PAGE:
Book Review: ‘Lady Gwendolyn’

J.M. Aucoin

Lady Gwendolyn by Magnolia BelleWhile on my way to Salem for a little sailing adventure, I finally wrapped up reading Lady Gwendolyn by Magnolia Belle.

As one might expect, Lady Gwendolyn takes place during the Middle Ages, specifically in Northern England and Scotland. The book starts with Lady Gwendolyn off to Scotland to wed the son of Lord Dewar. But on their way, the caravan is attacked. Gwendolyn’s maid, Madeleine, switches cloaks with her. Gwendolyn escapes, though seriously injured by an arrow, and the bandits take Madeleine as their prisoner, thinking she’s Lady Gwendolyn. From there, the novel soldiers on with plenty of plot twists, suspense, and adventure.

Really, Lady Gwendolyn is a novel written in that classic historical fiction manner. It has action, adventure, romance, suspense, murder, betrayal… and none of it feels forced. It’s all tied together nicely. The cast of characters range from poor kitchen maids, heroic knights, old women, powerful…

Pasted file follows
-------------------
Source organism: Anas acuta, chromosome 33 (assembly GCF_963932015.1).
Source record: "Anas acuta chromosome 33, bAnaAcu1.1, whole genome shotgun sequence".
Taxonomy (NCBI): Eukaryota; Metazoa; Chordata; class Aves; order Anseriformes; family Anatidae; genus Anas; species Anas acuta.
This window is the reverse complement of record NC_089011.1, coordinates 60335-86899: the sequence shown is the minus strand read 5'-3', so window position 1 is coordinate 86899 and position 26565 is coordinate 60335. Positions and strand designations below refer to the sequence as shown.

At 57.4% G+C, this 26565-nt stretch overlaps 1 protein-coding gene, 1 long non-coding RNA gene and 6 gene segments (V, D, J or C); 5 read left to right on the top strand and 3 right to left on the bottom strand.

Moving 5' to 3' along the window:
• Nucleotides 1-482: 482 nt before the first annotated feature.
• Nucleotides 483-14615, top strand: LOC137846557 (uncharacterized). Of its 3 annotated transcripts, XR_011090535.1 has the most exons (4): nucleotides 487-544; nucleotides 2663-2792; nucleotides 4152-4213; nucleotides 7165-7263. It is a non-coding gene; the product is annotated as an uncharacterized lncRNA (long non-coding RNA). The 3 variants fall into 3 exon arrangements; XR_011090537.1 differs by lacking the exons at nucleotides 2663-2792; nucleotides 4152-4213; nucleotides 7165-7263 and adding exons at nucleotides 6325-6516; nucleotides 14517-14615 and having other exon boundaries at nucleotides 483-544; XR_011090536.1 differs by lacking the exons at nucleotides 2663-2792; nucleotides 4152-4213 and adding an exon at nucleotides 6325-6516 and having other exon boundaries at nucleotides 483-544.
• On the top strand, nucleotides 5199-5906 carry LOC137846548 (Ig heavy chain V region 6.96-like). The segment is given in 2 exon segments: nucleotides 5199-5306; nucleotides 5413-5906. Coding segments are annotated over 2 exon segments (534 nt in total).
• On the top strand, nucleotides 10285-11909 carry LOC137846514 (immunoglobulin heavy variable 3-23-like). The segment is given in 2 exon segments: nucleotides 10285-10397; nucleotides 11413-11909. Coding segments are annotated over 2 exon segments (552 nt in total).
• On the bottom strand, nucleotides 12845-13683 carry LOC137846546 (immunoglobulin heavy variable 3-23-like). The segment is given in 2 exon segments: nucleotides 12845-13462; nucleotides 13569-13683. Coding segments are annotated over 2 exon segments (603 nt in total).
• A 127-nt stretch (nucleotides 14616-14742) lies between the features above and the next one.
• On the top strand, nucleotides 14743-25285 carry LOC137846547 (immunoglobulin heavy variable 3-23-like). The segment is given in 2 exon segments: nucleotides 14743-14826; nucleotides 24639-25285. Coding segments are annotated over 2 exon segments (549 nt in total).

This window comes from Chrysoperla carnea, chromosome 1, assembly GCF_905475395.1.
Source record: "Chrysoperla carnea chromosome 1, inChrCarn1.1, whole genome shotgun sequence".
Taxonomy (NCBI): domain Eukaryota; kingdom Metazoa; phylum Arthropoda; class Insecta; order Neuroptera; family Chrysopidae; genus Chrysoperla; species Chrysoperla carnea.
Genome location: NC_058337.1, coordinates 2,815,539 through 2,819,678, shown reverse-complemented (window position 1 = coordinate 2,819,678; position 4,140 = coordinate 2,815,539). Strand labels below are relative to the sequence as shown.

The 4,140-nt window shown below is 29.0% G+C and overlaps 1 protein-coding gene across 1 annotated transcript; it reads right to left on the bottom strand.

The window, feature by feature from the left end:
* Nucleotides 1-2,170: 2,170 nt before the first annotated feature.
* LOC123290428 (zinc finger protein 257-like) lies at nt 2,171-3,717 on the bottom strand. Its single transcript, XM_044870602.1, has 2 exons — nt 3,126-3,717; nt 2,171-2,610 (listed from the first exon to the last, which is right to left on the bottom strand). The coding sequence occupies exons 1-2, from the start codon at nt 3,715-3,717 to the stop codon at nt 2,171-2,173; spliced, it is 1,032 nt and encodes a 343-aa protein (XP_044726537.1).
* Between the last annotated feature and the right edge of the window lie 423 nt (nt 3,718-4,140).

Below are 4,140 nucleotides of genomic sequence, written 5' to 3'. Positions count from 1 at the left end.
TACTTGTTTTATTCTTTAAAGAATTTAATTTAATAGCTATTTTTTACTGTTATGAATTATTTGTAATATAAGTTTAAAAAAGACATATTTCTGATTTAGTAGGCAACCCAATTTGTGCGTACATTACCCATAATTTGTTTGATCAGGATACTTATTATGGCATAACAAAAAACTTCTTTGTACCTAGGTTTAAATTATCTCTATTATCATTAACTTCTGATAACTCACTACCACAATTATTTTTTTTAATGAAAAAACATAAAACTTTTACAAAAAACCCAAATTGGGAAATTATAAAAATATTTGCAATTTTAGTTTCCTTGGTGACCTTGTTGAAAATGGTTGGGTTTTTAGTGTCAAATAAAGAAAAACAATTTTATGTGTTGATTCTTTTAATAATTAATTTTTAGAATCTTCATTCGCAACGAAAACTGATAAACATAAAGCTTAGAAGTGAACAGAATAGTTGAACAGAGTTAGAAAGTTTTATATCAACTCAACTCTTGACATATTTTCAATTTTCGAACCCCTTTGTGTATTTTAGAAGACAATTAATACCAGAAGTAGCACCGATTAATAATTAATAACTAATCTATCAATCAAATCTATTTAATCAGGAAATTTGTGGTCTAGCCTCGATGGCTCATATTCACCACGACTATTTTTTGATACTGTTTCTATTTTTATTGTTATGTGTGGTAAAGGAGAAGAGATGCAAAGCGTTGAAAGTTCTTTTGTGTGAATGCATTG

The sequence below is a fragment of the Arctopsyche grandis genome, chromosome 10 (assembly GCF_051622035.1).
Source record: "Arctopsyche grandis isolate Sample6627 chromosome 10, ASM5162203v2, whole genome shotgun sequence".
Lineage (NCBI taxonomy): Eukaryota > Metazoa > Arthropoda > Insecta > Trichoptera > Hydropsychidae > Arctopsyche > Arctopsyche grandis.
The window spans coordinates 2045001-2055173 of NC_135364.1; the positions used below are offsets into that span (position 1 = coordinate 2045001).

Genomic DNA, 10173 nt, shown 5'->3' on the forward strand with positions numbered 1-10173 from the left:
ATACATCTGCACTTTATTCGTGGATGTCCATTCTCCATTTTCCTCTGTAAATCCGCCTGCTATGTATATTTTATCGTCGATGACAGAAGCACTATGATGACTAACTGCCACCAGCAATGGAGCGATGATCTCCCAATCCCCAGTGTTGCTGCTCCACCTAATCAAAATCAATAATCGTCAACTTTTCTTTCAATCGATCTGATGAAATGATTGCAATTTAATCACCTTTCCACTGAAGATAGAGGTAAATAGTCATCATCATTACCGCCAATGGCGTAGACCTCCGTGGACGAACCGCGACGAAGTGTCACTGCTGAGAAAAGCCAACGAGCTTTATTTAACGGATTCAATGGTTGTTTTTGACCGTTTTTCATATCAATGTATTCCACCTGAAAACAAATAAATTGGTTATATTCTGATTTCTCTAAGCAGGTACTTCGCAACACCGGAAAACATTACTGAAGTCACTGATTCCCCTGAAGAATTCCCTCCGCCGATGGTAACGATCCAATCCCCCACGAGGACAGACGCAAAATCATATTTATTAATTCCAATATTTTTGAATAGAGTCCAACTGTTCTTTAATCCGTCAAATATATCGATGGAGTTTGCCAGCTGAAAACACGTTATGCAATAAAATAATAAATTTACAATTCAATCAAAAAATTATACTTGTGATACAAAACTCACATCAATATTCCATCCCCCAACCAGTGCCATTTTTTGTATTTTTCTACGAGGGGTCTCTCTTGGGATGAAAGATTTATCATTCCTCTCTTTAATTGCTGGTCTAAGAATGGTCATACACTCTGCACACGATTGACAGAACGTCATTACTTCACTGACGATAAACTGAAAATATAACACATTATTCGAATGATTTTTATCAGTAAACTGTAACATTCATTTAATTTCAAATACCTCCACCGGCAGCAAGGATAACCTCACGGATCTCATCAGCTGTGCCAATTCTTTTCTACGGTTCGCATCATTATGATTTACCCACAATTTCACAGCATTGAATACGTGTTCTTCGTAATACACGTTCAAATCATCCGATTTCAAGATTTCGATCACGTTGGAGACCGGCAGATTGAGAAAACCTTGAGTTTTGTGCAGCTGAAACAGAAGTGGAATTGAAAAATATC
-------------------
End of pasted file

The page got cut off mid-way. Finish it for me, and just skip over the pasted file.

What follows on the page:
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“Loyalty Divided” by Francine Howarth

England is divided by civil war (1642 –1649), the Parliamentarians against the king.  The nobility living at Axebury Hall are also divided, Lord William Gantry against his son Morton.  Against this backdrop, Anna Maitcliffe, orphan of rank, and ward of Lord Gantry, in 1642, is all of 15 years old.  She is, at that age, typically spoiled, naive, self-centered and unable to know the truth when she hears it.  She would prefer to storm off in a pet of wounded pride than stay and work out problems.

Anna sets her eyes on Morton, but is convinced he loves another, Catherine Thornton.  When he joins the Parliamentarians after being banished from his home, Anna hears nothing from him in two years.  Lord William Gantry is determined to marry her to another man and, in her rejection of that person, throws herself at Lord Gantry, in spite of loving his son. Lord Gantry is more than happy to oblige her advances, since he has been widowed for two years, even though she is only 17 and he 41.

Through subterfuge, miscommunication, jealousy and war, these characters’ lives weave around each other, trying to find lasting love, both familial and romantic.